HummingWhale virus is the new scourge of the Google Play Store

23 Jan 2017

Whale breaching the ocean. Image: Ken C Moore/Shutterstock

The HummingBad virus that affected millions of Android users last year has not gone away; in fact, it has returned with a vengeance under a new name: HummingWhale.

The HummingBad virus revealed in July of last year was one of the worst pieces of malware catalogued, infecting as many as 85m Android phones around the globe.

Originating from a Chinese cyber-criminal gang called Yingmob, the security research company Check Point believed it was earning as much as $300,000 a month in fraudulent adware by establishing a persistent rootkit on Android devices.

From bad to whale

HummingBad was so widespread, Check Point said, that in the first half of 2016, it reached fourth place in ‘the most prevalent malware globally’ list, and dominated the mobile threat landscape with more than 72pc of attacks.

Now in the first month of 2017, Check Point has warned Android users that HummingBad is back in a big way, this time under the new moniker of HummingWhale.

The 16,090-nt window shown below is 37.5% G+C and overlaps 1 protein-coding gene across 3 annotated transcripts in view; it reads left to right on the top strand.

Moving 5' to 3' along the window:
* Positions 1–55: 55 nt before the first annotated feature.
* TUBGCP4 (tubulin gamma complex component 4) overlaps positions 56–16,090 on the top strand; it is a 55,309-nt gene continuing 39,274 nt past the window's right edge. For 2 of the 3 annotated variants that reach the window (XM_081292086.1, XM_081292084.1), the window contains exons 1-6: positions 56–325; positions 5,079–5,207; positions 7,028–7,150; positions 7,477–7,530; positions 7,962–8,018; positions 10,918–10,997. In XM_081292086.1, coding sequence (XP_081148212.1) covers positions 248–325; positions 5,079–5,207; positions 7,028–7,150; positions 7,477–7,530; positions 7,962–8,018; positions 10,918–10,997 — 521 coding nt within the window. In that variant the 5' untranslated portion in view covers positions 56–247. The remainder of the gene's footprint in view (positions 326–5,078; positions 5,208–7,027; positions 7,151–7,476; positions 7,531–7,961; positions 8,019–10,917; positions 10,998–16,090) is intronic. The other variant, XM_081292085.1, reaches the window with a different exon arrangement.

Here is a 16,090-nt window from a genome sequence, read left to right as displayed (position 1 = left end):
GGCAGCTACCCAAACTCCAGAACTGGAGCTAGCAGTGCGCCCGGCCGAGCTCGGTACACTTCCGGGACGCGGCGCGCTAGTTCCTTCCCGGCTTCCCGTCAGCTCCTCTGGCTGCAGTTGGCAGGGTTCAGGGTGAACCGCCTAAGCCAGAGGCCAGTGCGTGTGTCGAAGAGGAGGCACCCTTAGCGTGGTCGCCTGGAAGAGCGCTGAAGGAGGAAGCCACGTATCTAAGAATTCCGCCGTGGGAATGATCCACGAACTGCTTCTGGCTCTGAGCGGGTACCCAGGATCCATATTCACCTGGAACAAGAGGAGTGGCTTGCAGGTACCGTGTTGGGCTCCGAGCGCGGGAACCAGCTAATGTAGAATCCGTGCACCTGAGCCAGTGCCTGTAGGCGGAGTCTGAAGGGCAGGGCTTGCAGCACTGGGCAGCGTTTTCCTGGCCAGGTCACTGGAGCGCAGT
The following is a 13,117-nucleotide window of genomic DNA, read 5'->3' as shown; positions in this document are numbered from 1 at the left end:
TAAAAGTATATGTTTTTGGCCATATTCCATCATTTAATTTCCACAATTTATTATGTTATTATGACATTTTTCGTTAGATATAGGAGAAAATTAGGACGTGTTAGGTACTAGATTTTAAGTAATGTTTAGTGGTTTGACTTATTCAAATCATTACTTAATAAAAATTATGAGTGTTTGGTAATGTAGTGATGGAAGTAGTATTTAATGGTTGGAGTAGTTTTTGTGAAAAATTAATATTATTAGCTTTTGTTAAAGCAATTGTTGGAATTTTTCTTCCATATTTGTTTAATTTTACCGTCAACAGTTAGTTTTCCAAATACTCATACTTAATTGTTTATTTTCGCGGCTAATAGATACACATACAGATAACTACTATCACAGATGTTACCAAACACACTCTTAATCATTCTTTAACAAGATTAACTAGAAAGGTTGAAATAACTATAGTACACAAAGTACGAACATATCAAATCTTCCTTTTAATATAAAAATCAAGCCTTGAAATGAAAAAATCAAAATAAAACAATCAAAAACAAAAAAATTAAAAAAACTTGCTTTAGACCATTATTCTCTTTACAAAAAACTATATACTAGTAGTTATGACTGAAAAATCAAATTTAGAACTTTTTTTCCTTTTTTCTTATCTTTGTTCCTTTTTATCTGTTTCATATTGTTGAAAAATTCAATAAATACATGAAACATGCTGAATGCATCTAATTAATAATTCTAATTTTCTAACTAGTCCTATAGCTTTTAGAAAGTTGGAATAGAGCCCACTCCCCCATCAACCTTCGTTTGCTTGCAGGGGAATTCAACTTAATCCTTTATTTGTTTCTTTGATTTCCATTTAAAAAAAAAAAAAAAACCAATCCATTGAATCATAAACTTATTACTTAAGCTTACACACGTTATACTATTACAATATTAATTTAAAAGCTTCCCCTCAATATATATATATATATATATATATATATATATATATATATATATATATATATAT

To make matters worse for anyone who may have unknowingly downloaded an affected app, it has much more advanced tools than its predecessor, allowing it to perform ad fraud at an unprecedented scale.

One of the new HummingWhale apps came to the attention of Check Point after it noticed a familiar piece of code that appeared in not one, but a dozen different apps, which indicated that malware was installed within them.



Screenshots of HummingWhale infected app. Image: Check Point

Can install infinite number of malware apps

All of the apps found were uploaded using the names of fake Chinese developers. In addition to these apps, 16 distinct package names related to the same malware were found on the Google Play Store.

The most alarming element of the app was a 1.3MB file called ‘assets/group.png’, a suspiciously large file that matched many of the traits seen in HummingBad, indicating the link between HummingWhale and its predecessor.

A HummingWhale app will provide a user with fake ads that will become particularly harmful to them if opened.

“Once the user tries to close the ad, the app, which was already downloaded by the malware, is uploaded to the virtual machine and run as if it is a real device,” Check Point said.

The HummingWhale method allows cyber-criminals to have the malware installed through apps without being noticeably suspicious by asking for a number of different permissions.

It can also be installed on an infinite number of fraudulent apps without overloading the device.

“This is a prime example of malware developers learning from each other, as tactics that were introduced by one of them are quickly adopted by others,” Check Point said.

Colm Gorey was a senior journalist with Silicon Republic